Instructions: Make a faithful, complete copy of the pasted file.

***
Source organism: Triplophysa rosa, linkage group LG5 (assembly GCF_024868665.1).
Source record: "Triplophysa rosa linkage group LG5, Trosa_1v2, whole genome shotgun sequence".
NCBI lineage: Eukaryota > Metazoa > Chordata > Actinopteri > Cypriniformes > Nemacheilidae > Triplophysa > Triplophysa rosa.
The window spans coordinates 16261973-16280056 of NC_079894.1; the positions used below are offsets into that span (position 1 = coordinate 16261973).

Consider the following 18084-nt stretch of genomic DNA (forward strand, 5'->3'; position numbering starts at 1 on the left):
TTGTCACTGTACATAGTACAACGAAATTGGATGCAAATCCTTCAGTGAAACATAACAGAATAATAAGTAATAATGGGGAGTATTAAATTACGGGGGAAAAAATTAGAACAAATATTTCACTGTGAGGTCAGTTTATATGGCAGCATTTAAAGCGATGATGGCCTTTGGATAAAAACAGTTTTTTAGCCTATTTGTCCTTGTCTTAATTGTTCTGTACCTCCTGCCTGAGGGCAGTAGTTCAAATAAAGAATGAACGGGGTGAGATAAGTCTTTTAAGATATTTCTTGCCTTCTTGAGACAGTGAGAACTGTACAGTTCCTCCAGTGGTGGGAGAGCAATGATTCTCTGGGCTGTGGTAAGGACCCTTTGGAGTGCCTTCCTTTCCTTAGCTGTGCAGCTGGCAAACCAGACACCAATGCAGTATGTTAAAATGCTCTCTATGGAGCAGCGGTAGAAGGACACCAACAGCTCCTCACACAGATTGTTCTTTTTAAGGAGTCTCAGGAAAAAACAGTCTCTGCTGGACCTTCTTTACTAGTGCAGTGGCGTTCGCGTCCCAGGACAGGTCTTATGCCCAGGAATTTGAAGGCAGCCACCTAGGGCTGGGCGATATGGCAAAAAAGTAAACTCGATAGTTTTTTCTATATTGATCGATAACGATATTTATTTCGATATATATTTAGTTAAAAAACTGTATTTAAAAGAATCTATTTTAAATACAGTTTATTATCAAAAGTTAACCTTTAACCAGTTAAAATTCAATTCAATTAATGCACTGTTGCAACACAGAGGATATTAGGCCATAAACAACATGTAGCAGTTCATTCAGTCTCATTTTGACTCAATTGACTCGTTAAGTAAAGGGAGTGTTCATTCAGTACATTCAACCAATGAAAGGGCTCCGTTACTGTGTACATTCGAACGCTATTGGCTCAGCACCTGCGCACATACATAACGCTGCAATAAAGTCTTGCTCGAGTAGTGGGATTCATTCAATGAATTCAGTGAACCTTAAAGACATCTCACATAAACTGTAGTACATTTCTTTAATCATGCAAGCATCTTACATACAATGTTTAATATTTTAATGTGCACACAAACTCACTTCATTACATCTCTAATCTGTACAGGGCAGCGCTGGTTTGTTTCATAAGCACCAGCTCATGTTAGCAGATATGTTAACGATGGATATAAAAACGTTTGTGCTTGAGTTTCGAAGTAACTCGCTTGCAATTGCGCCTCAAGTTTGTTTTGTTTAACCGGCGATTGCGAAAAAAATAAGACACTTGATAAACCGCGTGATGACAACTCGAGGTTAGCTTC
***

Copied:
Source organism: Triplophysa rosa, linkage group LG5 (assembly GCF_024868665.1).
Source record: "Triplophysa rosa linkage group LG5, Trosa_1v2, whole genome shotgun sequence".
NCBI lineage: Eukaryota > Metazoa > Chordata > Actinopteri > Cypriniformes > Nemacheilidae > Triplophysa > Triplophysa rosa.
The window spans coordinates 16261973-16280056 of NC_079894.1; the positions used below are offsets into that span (position 1 = coordinate 16261973).

Consider the following 18084-nt stretch of genomic DNA (forward strand, 5'->3'; position numbering starts at 1 on the left):
TTGTCACTGTACATAGTACAACGAAATTGGATGCAAATCCTTCAGTGAAACATAACAGAATAATAAGTAATAATGGGGAGTATTAAATTACGGGGGAAAAAATTAGAACAAATATTTCACTGTGAGGTCAGTTTATATGGCAGCATTTAAAGCGATGATGGCCTTTGGATAAAAACAGTTTTTTAGCCTATTTGTCCTTGTCTTAATTGTTCTGTACCTCCTGCCTGAGGGCAGTAGTTCAAATAAAGAATGAACGGGGTGAGATAAGTCTTTTAAGATATTTCTTGCCTTCTTGAGACAGTGAGAACTGTACAGTTCCTCCAGTGGTGGGAGAGCAATGATTCTCTGGGCTGTGGTAAGGACCCTTTGGAGTGCCTTCCTTTCCTTAGCTGTGCAGCTGGCAAACCAGACACCAATGCAGTATGTTAAAATGCTCTCTATGGAGCAGCGGTAGAAGGACACCAACAGCTCCTCACACAGATTGTTCTTTTTAAGGAGTCTCAGGAAAAAACAGTCTCTGCTGGACCTTCTTTACTAGTGCAGTGGCGTTCGCGTCCCAGGACAGGTCTTATGCCCAGGAATTTGAAGGCAGCCACCTAGGGCTGGGCGATATGGCAAAAAAGTAAACTCGATAGTTTTTTCTATATTGATCGATAACGATATTTATTTCGATATATATTTAGTTAAAAAACTGTATTTAAAAGAATCTATTTTAAATACAGTTTATTATCAAAAGTTAACCTTTAACCAGTTAAAATTCAATTCAATTAATGCACTGTTGCAACACAGAGGATATTAGGCCATAAACAACATGTAGCAGTTCATTCAGTCTCATTTTGACTCAATTGACTCGTTAAGTAAAGGGAGTGTTCATTCAGTACATTCAACCAATGAAAGGGCTCCGTTACTGTGTACATTCGAACGCTATTGGCTCAGCACCTGCGCACATACATAACGCTGCAATAAAGTCTTGCTCGAGTAGTGGGATTCATTCAATGAATTCAGTGAACCTTAAAGACATCTCACATAAACTGTAGTACATTTCTTTAATCATGCAAGCATCTTACATACAATGTTTAATATTTTAATGTGCACACAAACTCACTTCATTACATCTCTAATCTGTACAGGGCAGCGCTGGTTTGTTTCATAAGCACCAGCTCATGTTAGCAGATATGTTAACGATGGATATAAAAACGTTTGTGCTTGAGTTTCGAAGTAACTCGCTTGCAATTGCGCCTCAAGTTTGTTTTGTTTAACCGGCGATTGCGAAAAAAATAAGACACTTGATAAACCGCGTGATGACAACTCGAGGTTAGCTTC